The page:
AMBS finds affirmation and inspiration for creation care efforts

Published: November 18, 2013

Mary E. Klassen

Anabaptist Mennonite Biblical Seminary found both affirmation and inspiration when two representatives, Janeen Bertsche Johnson and Ryan Harker, attended the second annual gathering of the Seminary Stewardship Alliance (SSA).

Of the 21 member schools, AMBS is the smallest, but is already doing more in creation care efforts than some other schools, Johnson and Harker realized. However, as they drove home from the October 23–26 conference at Asbury Theological Seminary, Wilmore, Ky., they generated an action plan for how AMBS can expand this commitment.

“We recognized that creation care is deeply rooted in our theology as Anabaptists. We just need to articulate it better,” Johnson, AMBS campus pastor and a naturalist, reflected.

Harker said, “People ask me why I’m so interested in agriculture, when I didn’t grow up on a farm. It’s because I became an Anabaptist. When I read writings from Anabaptists, simplicity is always tied up with what they are talking about. It’s part of our theology in a way that isn’t in every other tradition.”

Johnson and Harker appreciated the opportunities at the SSA gathering to learn from other schools. Some of what they learned affirmed what AMBS is already doing, such as the student-run garden, recycling and composting; other presentations and conversations gave them new ideas.

SSA was formed in 2012 to help seminaries make creation care a part of campus culture so pastors leave with a deep appreciation for this effort. Harker, a Master of Divinity student at AMBS, explained that the goal is for these pastors to then lead their congregations to catch on to the importance of caring for God’s creation.

AMBS is one of nine schools invited to join SSA this year; 12 were members during its first year. Sara Wenger Shenk, AMBS president, shares the enthusiasm of Johnson and Harker in becoming part of this association. “In many unheralded ways, AMBS has been living gently within our natural environment. It is time to publicly announce that care for creation is one of the most urgent callings of Christian leaders today,” she said.

To be a member of SSA, the president of each seminary must sign a covenant calling for ten distinct actions. These include teaching creation care, modeling sustainable practices, facilitating spiritual formation through creation care, establishing annual goals and holding each other accountable for and celebrating accomplishments.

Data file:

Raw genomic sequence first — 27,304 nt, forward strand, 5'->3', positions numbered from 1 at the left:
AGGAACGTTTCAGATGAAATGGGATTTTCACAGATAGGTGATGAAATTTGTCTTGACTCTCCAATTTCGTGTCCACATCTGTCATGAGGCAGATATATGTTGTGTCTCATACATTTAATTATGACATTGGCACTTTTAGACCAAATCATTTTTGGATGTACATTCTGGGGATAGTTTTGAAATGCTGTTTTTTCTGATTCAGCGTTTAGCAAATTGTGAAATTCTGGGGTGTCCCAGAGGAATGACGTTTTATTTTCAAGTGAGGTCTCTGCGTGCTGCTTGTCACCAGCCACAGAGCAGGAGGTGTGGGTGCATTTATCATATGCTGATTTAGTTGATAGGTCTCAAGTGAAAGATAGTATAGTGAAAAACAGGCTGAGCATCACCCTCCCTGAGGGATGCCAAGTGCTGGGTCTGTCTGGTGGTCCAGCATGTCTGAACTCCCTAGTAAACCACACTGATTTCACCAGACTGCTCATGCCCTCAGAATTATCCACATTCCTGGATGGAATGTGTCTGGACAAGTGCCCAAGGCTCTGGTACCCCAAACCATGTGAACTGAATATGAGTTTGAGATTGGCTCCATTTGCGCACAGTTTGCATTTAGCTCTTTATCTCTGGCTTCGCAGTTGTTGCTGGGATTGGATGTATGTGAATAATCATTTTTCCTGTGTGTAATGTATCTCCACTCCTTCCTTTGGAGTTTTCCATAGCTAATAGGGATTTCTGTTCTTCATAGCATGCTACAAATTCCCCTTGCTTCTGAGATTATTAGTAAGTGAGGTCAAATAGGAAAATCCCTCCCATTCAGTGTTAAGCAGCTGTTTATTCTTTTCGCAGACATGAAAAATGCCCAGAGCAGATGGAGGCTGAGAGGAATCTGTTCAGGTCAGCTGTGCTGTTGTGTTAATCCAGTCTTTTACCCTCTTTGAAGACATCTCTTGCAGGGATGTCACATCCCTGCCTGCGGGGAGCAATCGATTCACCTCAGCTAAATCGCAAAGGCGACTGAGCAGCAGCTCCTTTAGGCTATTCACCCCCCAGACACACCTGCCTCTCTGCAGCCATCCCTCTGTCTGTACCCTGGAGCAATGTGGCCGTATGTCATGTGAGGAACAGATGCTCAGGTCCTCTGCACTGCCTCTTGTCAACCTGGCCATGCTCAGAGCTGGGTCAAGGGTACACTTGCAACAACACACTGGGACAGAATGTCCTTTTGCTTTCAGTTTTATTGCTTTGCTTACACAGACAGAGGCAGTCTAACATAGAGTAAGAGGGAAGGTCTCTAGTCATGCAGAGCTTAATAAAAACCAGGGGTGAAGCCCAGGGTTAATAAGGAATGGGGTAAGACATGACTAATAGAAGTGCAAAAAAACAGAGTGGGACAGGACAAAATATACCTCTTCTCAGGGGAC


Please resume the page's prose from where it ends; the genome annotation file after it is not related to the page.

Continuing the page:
Before attending the conference, Johnson and Harker compiled a list of efforts AMBS is already doing in creation care. Areas of prairie grass and rain gardens; a commitment to energy efficiency in heating, lighting and building materials; and creation care themes in chapel services, forums, retreats and courses all signal AMBS’s well-established commitment to creation care.

However, Johnson and Harker agree that one area where AMBS needs to grow is in biblical reflection on the importance of creation care and integrating this more fully throughout the curriculum. “We already have courses on biblical reflection on peace and justice, on gender, on atonement, but not on creation care,” Harker noted.

Johnson added, “I also have hope that AMBS can be at the forefront of the conversation Mennonite Church USA is having, since we passed the creation care resolution at the convention in Phoenix last summer.” She notes that because AMBS already works with Goshen College’s Merry Lea Environmental Learning Center in several ways, this collaboration could expand to include curriculum and coordinating events for the church. One event already in early planning for next fall is a conference on land and Christian faith.

Another new step for AMBS is participating in the Seed to Feed program of Church Community Services in Elkhart. This community-based agriculture program provides produce and cash crops to support the food pantry of the faith-based agency. AMBS plans to make space available and to encourage students and staff to contribute time for the gardening tasks.

Johnson and Harker also hope to enhance the seminary’s walking path. By adding more native trees, circling the path through the prairie grasses and setting up signs that explain the features, it can become an educational resource for the surrounding community.

“Constructing the library was a turning point in which we said there are economic and theological reasons for us to think differently about facilities. And what we are doing with our grounds is unique among seminaries,” Johnson said.

The AMBS library, completed in 2007, was designed and constructed to meet criteria of the US Green Building Council, was the first theological library to register with the Council and earned a Gold Certification in the LEED program (Leadership in Energy and Environmental Design). This led the way for incorporating sustainable features in multiple projects that followed.

“Our culture as an Anabaptist seminary supports this focus on creation care,” Harker added. “We are recognizing what is already here in our tradition that we hadn’t realized. I saw how much other schools are struggling to attach creation care under their already established theological framework. For us it’s already in there; we are just digging it out.”


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